Album review: Ian Miles – Degradation, Death, Decay
It used to be that bands would go many years, and sometimes decades, before its members decided to embark on solo ventures. But with the live campaign for Creeper’s impressive second album (Sex, Death & The Infinite Void, from 2020) obviated by you-know-what, some of the group’s personnel have been mining their own seams. In a way, it’s a bit like extracting the ingredients from a cake that’s already been baked. Singer Will Gould’s Alkaline Trio tinged side dish Salem shows some of things he brings to his day job. Now, with the release of Degradation, Death, Decay, we can see guitarist Ian Miles’ individual contribution to the Creeper mix.
In a word: darkness. Not the performative kind, either; not the theatrical shtick that knocks ’em bandy in clubs and theatres from Devon to Dundee, but something deeper, something coiled and sinuous and sometimes dangerous. ‘For a minute, lost my mind, wasn’t sure if I’d find it, but now it takes some pills and a routine to keep it inside me,’ he sings on Priority, a song that addresses the gravely under-reported issue of mental health in people who are paid to entertain us. The entirely glorious closing track, They Don’t Understand, is starker still. ‘I heard your dad’s back and he’s been drinking again,’ we’re told. ‘If only he could see the cuts under your sleeves.’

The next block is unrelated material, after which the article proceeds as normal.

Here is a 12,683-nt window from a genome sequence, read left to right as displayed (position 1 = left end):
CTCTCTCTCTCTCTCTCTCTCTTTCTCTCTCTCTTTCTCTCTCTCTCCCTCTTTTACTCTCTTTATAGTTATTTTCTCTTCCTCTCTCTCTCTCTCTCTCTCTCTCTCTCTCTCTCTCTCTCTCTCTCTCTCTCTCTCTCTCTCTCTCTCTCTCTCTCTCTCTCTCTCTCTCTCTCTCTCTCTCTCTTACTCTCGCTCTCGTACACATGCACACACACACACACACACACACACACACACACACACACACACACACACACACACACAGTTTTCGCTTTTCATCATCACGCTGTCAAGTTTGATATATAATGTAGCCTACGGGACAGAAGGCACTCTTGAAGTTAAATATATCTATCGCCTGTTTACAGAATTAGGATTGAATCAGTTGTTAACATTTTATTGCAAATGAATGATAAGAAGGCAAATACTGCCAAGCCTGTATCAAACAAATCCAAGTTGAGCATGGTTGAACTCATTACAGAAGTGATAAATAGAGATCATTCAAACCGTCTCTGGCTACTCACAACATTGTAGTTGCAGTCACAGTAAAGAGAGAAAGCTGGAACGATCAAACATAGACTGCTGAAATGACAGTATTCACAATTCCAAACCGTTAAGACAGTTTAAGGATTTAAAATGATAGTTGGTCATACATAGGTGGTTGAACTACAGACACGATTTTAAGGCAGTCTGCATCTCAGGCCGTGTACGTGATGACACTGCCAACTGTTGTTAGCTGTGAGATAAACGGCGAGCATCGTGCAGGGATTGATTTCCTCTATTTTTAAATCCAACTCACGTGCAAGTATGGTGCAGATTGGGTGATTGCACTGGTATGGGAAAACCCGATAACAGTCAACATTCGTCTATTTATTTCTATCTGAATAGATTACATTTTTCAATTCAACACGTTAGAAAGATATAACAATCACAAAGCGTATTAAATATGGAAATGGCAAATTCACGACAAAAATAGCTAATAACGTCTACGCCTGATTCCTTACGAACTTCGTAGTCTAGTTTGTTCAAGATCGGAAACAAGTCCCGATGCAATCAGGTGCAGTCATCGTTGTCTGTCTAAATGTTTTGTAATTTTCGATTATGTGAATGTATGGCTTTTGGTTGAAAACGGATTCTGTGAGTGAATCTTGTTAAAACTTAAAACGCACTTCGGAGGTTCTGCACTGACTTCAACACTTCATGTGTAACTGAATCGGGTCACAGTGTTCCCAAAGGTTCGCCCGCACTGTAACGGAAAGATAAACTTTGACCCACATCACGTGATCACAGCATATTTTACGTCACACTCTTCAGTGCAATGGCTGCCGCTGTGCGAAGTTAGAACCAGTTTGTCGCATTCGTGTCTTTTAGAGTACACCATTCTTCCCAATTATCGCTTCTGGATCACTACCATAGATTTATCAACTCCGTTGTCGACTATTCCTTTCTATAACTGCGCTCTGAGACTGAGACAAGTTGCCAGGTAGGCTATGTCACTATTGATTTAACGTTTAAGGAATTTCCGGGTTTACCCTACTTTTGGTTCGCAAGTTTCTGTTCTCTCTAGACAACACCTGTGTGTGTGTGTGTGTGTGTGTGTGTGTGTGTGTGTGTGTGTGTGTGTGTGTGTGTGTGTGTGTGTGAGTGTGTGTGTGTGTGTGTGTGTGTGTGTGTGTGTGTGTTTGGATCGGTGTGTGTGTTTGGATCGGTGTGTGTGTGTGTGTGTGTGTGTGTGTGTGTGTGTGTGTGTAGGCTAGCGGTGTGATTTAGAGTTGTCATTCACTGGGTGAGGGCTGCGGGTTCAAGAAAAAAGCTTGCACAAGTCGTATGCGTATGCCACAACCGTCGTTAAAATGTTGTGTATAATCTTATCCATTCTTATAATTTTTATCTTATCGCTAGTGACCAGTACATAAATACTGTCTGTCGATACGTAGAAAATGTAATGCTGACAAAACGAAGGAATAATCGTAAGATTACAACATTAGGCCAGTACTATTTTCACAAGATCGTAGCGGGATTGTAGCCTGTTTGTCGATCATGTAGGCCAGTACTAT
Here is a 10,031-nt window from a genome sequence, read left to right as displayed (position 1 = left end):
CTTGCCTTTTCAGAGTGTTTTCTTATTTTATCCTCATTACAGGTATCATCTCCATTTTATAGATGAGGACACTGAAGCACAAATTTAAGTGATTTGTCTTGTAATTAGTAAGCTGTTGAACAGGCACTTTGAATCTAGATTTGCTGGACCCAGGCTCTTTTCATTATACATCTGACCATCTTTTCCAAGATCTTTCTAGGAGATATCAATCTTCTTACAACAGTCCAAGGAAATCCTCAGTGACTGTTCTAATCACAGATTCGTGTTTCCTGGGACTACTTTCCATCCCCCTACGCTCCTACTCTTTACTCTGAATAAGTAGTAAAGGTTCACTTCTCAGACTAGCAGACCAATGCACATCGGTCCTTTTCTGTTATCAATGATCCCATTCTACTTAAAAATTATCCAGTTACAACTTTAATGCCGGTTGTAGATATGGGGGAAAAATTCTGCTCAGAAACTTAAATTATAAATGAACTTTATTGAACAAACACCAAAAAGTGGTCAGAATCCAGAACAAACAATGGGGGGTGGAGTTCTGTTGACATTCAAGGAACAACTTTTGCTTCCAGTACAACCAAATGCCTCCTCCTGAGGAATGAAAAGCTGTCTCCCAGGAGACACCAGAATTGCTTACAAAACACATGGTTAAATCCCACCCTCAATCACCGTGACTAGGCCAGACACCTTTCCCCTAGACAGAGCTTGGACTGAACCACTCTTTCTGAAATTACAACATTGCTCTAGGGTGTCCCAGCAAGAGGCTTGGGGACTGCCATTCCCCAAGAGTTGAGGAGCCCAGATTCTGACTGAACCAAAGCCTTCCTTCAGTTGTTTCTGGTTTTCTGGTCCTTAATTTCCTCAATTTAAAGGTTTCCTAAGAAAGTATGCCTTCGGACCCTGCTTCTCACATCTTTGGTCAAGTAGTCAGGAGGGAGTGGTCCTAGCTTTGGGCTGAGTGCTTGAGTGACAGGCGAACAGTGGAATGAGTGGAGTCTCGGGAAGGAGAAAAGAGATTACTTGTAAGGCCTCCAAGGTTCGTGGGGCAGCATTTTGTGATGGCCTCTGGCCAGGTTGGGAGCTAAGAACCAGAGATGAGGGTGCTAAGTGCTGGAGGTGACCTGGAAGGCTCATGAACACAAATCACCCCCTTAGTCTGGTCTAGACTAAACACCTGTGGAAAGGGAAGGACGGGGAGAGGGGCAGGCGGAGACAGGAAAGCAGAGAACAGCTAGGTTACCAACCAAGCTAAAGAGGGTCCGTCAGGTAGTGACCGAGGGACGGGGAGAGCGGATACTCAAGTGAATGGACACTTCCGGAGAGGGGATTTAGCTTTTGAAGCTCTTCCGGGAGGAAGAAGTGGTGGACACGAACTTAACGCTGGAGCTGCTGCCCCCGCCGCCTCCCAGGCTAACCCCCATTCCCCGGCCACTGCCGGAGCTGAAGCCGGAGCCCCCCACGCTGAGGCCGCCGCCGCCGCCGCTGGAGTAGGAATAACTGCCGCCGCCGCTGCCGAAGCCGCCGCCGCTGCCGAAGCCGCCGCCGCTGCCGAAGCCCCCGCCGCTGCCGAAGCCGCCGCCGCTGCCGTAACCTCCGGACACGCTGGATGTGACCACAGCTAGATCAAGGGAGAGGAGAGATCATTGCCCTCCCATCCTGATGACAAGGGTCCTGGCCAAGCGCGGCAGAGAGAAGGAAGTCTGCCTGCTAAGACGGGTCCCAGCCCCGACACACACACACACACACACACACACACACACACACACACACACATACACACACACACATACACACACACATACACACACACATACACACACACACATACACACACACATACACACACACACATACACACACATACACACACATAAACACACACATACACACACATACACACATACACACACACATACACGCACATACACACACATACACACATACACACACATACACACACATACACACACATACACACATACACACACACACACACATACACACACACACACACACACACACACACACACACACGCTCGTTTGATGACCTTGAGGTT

Sparse and often acoustic, Degradation, Death, Decay is a release that has its imperfections on full display. With a voice that tends to wobble, and sometimes fall from, the note, one certainly imagines that Ian knows that he’s not a natural lead singer. What he is, however, is a fluent and courageous songwriter, a writer of superior melodies, and a lyricist who doesn’t blink at the darkness at his core. Blemishes and all, his album offers an unvarnished truth that comes highly recommended.
For fans of: Nick Cave, Laura Jane Grace
Degradation, Death, Decay is released on October 15 via Big Scary Monsters
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